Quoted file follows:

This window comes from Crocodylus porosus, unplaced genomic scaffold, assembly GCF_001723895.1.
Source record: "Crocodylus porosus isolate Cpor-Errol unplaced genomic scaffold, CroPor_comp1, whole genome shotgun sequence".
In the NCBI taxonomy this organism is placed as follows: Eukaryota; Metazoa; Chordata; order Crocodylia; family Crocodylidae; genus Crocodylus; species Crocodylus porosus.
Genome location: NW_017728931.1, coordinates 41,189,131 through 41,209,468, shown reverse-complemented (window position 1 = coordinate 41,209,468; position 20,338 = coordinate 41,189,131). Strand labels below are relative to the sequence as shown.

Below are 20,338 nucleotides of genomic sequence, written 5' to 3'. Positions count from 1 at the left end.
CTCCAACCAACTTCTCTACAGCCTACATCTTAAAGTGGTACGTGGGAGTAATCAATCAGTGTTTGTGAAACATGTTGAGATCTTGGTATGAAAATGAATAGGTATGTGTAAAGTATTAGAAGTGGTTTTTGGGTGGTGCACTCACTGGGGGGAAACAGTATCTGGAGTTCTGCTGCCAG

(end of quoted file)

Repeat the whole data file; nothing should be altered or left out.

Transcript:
This window comes from Crocodylus porosus, unplaced genomic scaffold, assembly GCF_001723895.1.
Source record: "Crocodylus porosus isolate Cpor-Errol unplaced genomic scaffold, CroPor_comp1, whole genome shotgun sequence".
In the NCBI taxonomy this organism is placed as follows: Eukaryota; Metazoa; Chordata; order Crocodylia; family Crocodylidae; genus Crocodylus; species Crocodylus porosus.
Genome location: NW_017728931.1, coordinates 41,189,131 through 41,209,468, shown reverse-complemented (window position 1 = coordinate 41,209,468; position 20,338 = coordinate 41,189,131). Strand labels below are relative to the sequence as shown.

Below are 20,338 nucleotides of genomic sequence, written 5' to 3'. Positions count from 1 at the left end.
CTCCAACCAACTTCTCTACAGCCTACATCTTAAAGTGGTACGTGGGAGTAATCAATCAGTGTTTGTGAAACATGTTGAGATCTTGGTATGAAAATGAATAGGTATGTGTAAAGTATTAGAAGTGGTTTTTGGGTGGTGCACTCACTGGGGGGAAACAGTATCTGGAGTTCTGCTGCCAG